their respective homes. 3 Res Grig appears to have been
badly wounded on this occasion, and dying soon after-
wards at Llandeilo Vawr, he "was buried at St. David's,
near the grave of his father." 4 "The same year, Maelgon

1 Brut-y-Tywysogion. 2 Warrington ; quoting Matt. Paris, p. 328 ; and Polidore
Vergil, p. 301. 3 Brut-y-Tywysogion, Annales Cambrise, and Annales de Theokesberia.
* Brut-y-Tywysogion.


Vychan completed the building of the castle of Trevilan,
which had previously been commenced by his father
Maelgon." 1

The lands of Res Grig were apparently divided between
his sons, and chiefly between Res Vychan and Meredith.
The former was certainly his eldest son, but the latter is
in one place described as his son and heir. 2 I have little
doubt that Meredith's mother was Joane, daughter of
Richard de Clare, 4th Earl of Hertford, and sister of
Gilbert, Earl of Gloucester and Hertford 3 (called also Earl
of Clare), who was married to Res Grig in 1219. I have
not been able to discover who was his first wife. In the
Salusbury Pedigrees he has two wives assigned to him,
namely, Jane, daughter of Richard Earl of Clare, and
Elliw, daughter of Thomas ap Gugan ap Bleddyn, Lord
of Brecknock. 4 But as the former is called his first wife
we cannot place much reliance on this statement. The
heralds have also assigned to Res Grig four other sons,
besides the two already mentioned, namely Jerwerth
(from which they derive the families of Ystefin and
Lewis), Howel, and Caradoc. I am unable to verify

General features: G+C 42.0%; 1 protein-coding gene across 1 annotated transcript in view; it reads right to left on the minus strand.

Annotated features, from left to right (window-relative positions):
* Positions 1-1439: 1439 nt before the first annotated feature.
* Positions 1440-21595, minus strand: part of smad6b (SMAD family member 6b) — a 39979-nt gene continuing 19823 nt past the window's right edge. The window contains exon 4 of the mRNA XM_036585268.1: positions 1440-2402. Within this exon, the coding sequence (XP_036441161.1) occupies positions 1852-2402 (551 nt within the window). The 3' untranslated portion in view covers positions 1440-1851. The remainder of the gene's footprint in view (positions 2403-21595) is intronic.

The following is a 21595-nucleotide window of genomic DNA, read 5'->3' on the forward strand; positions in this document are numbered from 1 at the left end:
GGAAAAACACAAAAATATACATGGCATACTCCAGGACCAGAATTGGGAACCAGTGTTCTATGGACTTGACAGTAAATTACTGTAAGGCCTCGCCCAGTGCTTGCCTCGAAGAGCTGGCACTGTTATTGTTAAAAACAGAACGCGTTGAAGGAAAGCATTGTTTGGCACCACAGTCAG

these statements. With one exception their names do
not occur among the Magnates of Wales; but I find
a pardon granted to Howel ap Res Grig (Ohelo ap Res
Crek) and his men, dated from the Tower of London on
January 7, 1278. 5

After the King's retreat to Gloucester, the Earl of
Pembroke and his confederates carried on their depre-
dations with renewed vigour ; and in the following year,
1234, they extended their inroads as far as Shrewsbury,
a part of which they laid in ashes. 6 In the meantime
the King remained at Gloucester in helpless inactivity
until after the feast of the Epiphany, when he removed
to Winchester. 7 But his ministers found means to excite
the Earl's vassals in Ireland to a revolt ; so that Pem-
broke had to pass over to that country in haste, attended
by only fifteen knights. Here, after shewing extraordinary

l Brut-y-Tywysogion. The castle of Trevilan was situate in the vale of Ayron and
modern hundred of liar (South division) in Cardigan, just north of the river Ayron, and
7 miles N. by W. from Lampeter (Lewis' Top. Die.). 2 See above page 102. 3 Burke's
Dormant and Extinct Peerage. * Salusbury Pedigrees, copy penes the late Mr. J.